Neo vs. tert

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Casey Collet 1I
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Neo vs. tert

Postby Casey Collet 1I » Fri Mar 06, 2015 5:45 pm

For problem number 1.17, would it be wrong to use the common name "neo" instead of using "tert"? Would one be preferred over the other or does the common name neo not even work for this example?

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Re: Neo vs. tert

Postby Chem_Mod » Fri Mar 06, 2015 6:59 pm

Casey Collet 1I wrote:For problem number 1.17, would it be wrong to use the common name "neo" instead of using "tert"? Would one be preferred over the other or does the common name neo not even work for this example?


Neo only applies to alkyl substituents with 5 or more carbons. The neo prefix signifies a quaternary carbon which cannot exist in a butyl substituent. The Tert prefix signifies that the butyl group has a tertiary carbon.

martha-1I
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Re: Neo vs. tert

Postby martha-1I » Fri Mar 06, 2015 7:06 pm

Since Neo only applies to alkyl substituents, would it be incorrect to name this substituent neopentane since the substituent has 5 carbons in it?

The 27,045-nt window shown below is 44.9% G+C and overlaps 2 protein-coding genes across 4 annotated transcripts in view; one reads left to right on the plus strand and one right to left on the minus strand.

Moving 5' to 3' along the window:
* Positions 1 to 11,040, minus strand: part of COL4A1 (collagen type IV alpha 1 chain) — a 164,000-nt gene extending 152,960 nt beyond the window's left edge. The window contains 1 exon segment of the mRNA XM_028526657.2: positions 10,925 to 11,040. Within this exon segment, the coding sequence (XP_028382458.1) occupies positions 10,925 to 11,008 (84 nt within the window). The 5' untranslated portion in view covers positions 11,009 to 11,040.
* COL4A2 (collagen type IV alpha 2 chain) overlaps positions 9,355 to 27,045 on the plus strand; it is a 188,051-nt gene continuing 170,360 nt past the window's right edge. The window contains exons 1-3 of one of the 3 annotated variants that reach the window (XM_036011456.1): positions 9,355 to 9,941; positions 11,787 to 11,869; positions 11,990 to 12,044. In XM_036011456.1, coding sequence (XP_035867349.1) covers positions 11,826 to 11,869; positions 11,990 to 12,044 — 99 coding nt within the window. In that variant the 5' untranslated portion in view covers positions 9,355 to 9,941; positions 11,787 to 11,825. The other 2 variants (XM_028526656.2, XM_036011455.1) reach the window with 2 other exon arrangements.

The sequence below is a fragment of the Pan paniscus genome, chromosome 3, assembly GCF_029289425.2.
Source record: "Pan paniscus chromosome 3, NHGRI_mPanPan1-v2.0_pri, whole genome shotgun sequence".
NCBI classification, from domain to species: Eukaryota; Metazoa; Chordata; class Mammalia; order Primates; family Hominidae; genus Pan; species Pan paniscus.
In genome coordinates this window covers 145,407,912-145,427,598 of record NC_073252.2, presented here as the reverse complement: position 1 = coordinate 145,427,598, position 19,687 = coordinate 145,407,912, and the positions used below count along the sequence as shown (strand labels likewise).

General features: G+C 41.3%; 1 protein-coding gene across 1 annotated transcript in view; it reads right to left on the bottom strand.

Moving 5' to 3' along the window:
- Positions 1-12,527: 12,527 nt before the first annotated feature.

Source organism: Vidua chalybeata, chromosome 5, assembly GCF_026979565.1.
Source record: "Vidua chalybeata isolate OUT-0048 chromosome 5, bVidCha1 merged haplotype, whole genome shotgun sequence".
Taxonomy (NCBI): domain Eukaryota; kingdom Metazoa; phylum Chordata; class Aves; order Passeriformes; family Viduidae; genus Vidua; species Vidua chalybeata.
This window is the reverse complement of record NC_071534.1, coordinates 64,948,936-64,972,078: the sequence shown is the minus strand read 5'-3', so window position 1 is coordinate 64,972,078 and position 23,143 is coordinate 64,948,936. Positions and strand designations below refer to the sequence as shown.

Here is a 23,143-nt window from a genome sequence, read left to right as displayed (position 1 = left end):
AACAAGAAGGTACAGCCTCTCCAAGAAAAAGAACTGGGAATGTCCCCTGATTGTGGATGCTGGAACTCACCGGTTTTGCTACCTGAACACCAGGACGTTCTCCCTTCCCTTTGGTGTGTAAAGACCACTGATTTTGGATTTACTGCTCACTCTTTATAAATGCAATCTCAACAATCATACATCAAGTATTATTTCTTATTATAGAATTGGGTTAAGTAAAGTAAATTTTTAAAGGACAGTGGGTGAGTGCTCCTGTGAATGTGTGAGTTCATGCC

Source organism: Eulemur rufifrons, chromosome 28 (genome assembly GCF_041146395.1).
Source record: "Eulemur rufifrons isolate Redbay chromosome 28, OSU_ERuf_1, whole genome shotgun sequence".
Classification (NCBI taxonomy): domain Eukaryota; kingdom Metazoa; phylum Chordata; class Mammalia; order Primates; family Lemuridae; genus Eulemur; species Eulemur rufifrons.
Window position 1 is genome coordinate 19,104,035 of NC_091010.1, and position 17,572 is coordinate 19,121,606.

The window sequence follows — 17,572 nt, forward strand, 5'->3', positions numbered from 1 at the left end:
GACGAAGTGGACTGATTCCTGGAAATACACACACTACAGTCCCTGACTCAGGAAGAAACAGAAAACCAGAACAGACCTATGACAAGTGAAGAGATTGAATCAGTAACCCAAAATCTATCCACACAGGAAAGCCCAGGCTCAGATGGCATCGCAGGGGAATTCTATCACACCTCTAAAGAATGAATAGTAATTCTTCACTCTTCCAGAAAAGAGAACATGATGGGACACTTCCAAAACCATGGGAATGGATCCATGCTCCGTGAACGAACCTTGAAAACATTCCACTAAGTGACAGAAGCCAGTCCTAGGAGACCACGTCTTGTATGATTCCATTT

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Re: Neo vs. tert

Postby Chem_Mod » Fri Mar 06, 2015 7:08 pm

The substituent is a tert-butyl group. It only has 4 carbons.

martha-1I
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Re: Neo vs. tert

Postby martha-1I » Fri Mar 06, 2015 7:11 pm

Oh yes! I was taking into account the carbon that was connecting it to the ring, which is not the right way to count the carbons on the substituent . Thank you for the clarification.

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Re: Neo vs. tert

Postby Chem_Mod » Fri Mar 06, 2015 7:14 pm

martha-1I wrote:Oh yes! I was taking into account the carbon that was connecting it to the ring, which is not the right way to count the carbons on the substituent . Thank you for the clarification.


Correct! Be careful not to include carbons from you parent chain in your substituents when naming compounds.

sandyh9711
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Re: Neo vs. tert

Postby sandyh9711 » Mon Feb 29, 2016 8:59 pm

If neo- is only for substituents with 5 carbons or more, are there any similar rules for iso-?

Ex. 1.16: the answer is 2-isopropyl-1,1-dimethylcyclopentane. Can the iso- become sec-?


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